Don’t know what all the legal jargon means? Here is a quick guide to definitions.
Last Will & Testament
Revocable Living Trust
Power of Attorney
Someone named in a legal document to inherit money or other property. Wills, trusts, and insurance policies commonly name beneficiaries; beneficiaries can also be named for “payable-on-death” accounts.
To leave property at one’s death; another word for “give.”
A gift of an item of personal property (that’s anything but real estate) made at death.
The person named in a will, and appointed by the probate court after the will-maker’s death, to wind up the affairs of a deceased person. In some states, executors are called “personal representatives.”
Gift and estate tax:
A tax imposed on very large transfers of property (during life or at death) by the federal government. Some states have their own estate taxes as well.
Someone who inherits property under state law if there’s no valid will.
Direct descendants, including children, grandchildren, and so on. A spouse, brothers, sisters, parents, and other relatives are not issue.
All movable property other than land and buildings.
Another name for the executor or administrator of an estate. Some states use this term (often abbreviated “PR”) instead of executor; some states use either.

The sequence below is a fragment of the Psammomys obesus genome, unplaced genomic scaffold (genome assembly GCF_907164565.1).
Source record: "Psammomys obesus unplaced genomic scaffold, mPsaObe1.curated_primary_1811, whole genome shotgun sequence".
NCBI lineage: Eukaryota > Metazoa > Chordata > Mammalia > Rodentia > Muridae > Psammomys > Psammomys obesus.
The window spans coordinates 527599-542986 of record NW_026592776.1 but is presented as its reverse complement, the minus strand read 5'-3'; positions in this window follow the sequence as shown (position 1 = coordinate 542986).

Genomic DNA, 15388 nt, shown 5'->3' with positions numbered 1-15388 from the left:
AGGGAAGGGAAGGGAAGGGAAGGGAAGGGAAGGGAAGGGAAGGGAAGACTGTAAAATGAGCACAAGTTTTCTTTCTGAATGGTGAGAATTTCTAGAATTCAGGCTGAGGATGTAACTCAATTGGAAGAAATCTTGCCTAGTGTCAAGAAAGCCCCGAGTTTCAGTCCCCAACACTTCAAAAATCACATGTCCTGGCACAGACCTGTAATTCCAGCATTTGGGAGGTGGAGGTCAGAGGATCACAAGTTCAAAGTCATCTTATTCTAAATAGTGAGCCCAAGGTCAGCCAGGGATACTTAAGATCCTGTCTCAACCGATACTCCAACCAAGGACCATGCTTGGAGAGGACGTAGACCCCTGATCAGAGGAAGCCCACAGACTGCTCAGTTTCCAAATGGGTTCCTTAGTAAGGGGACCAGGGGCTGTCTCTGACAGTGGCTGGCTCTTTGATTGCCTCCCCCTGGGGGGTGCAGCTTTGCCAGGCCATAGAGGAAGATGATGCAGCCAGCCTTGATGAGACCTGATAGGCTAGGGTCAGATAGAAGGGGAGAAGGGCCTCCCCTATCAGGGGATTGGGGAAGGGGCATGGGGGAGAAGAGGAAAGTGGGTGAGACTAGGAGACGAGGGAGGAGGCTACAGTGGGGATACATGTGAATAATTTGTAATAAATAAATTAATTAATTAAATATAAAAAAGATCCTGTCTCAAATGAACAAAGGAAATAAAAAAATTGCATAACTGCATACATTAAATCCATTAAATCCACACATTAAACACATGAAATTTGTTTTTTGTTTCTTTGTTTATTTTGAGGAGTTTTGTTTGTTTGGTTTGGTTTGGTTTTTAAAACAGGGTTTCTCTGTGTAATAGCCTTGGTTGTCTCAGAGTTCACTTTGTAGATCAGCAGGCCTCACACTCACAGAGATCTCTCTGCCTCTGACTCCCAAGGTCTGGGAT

A way of dividing property among the descendants of a deceased heir beneficiary.
Real estate—that is, land and things permanently attached to it, such as houses.
Residue or residuary estate:
All property subject to a will that isn’t given away specifically in the will. Often, a will leaves certain valuable items to named beneficiaries and then “the rest and residue of my estate” to another beneficiary.
A trust that the settlor can revoke at any time during his or her lifetime.
Right of representation:
A way of dividing property among the descendants of a deceased heir or beneficiary. The general idea is that the children of a deceased beneficiary inherit that person’s share—for example, if a father leaves property to his daughter, and at his death the daughter has already died, leaving two grandchildren, the grandchildren would take their mother’s share.
Someone who creates a trust.
Someone who takes over as trustee of a trust if the original trustee can no longer serve.
Having to do with a will. For example, a trust that is set up in a will is called a testamentary trust.
Someone who has legal authority over the assets in a trust.